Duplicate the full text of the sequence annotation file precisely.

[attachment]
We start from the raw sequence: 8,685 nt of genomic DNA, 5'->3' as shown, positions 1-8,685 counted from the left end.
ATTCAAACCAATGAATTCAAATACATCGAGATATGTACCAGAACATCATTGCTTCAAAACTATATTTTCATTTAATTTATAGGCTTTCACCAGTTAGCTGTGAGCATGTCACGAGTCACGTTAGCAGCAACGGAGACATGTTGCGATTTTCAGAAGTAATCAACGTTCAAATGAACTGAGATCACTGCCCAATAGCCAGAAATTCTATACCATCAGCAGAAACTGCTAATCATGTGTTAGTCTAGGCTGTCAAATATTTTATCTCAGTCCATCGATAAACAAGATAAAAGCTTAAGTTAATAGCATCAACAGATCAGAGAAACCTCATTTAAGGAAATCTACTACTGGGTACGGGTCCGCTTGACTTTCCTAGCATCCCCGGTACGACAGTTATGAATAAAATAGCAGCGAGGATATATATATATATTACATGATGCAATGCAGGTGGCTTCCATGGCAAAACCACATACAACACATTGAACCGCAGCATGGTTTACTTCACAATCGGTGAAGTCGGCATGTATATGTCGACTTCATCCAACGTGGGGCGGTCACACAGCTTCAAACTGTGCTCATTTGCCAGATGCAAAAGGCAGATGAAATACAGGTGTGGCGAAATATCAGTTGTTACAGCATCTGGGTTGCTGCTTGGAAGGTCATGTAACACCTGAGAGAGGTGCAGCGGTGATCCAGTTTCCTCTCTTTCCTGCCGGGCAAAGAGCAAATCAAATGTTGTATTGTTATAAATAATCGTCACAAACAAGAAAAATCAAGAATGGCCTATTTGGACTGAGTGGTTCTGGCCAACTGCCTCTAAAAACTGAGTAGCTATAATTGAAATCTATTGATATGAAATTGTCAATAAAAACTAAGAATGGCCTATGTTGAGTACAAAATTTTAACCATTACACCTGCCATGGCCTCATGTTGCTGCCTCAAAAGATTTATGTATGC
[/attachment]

We start from the raw sequence: 8,685 nt of genomic DNA, 5'->3' as shown, positions 1-8,685 counted from the left end.
ATTCAAACCAATGAATTCAAATACATCGAGATATGTACCAGAACATCATTGCTTCAAAACTATATTTTCATTTAATTTATAGGCTTTCACCAGTTAGCTGTGAGCATGTCACGAGTCACGTTAGCAGCAACGGAGACATGTTGCGATTTTCAGAAGTAATCAACGTTCAAATGAACTGAGATCACTGCCCAATAGCCAGAAATTCTATACCATCAGCAGAAACTGCTAATCATGTGTTAGTCTAGGCTGTCAAATATTTTATCTCAGTCCATCGATAAACAAGATAAAAGCTTAAGTTAATAGCATCAACAGATCAGAGAAACCTCATTTAAGGAAATCTACTACTGGGTACGGGTCCGCTTGACTTTCCTAGCATCCCCGGTACGACAGTTATGAATAAAATAGCAGCGAGGATATATATATATATTACATGATGCAATGCAGGTGGCTTCCATGGCAAAACCACATACAACACATTGAACCGCAGCATGGTTTACTTCACAATCGGTGAAGTCGGCATGTATATGTCGACTTCATCCAACGTGGGGCGGTCACACAGCTTCAAACTGTGCTCATTTGCCAGATGCAAAAGGCAGATGAAATACAGGTGTGGCGAAATATCAGTTGTTACAGCATCTGGGTTGCTGCTTGGAAGGTCATGTAACACCTGAGAGAGGTGCAGCGGTGATCCAGTTTCCTCTCTTTCCTGCCGGGCAAAGAGCAAATCAAATGTTGTATTGTTATAAATAATCGTCACAAACAAGAAAAATCAAGAATGGCCTATTTGGACTGAGTGGTTCTGGCCAACTGCCTCTAAAAACTGAGTAGCTATAATTGAAATCTATTGATATGAAATTGTCAATAAAAACTAAGAATGGCCTATGTTGAGTACAAAATTTTAACCATTACACCTGCCATGGCCTCATGTTGCTGCCTCAAAAGATTTATGTATGC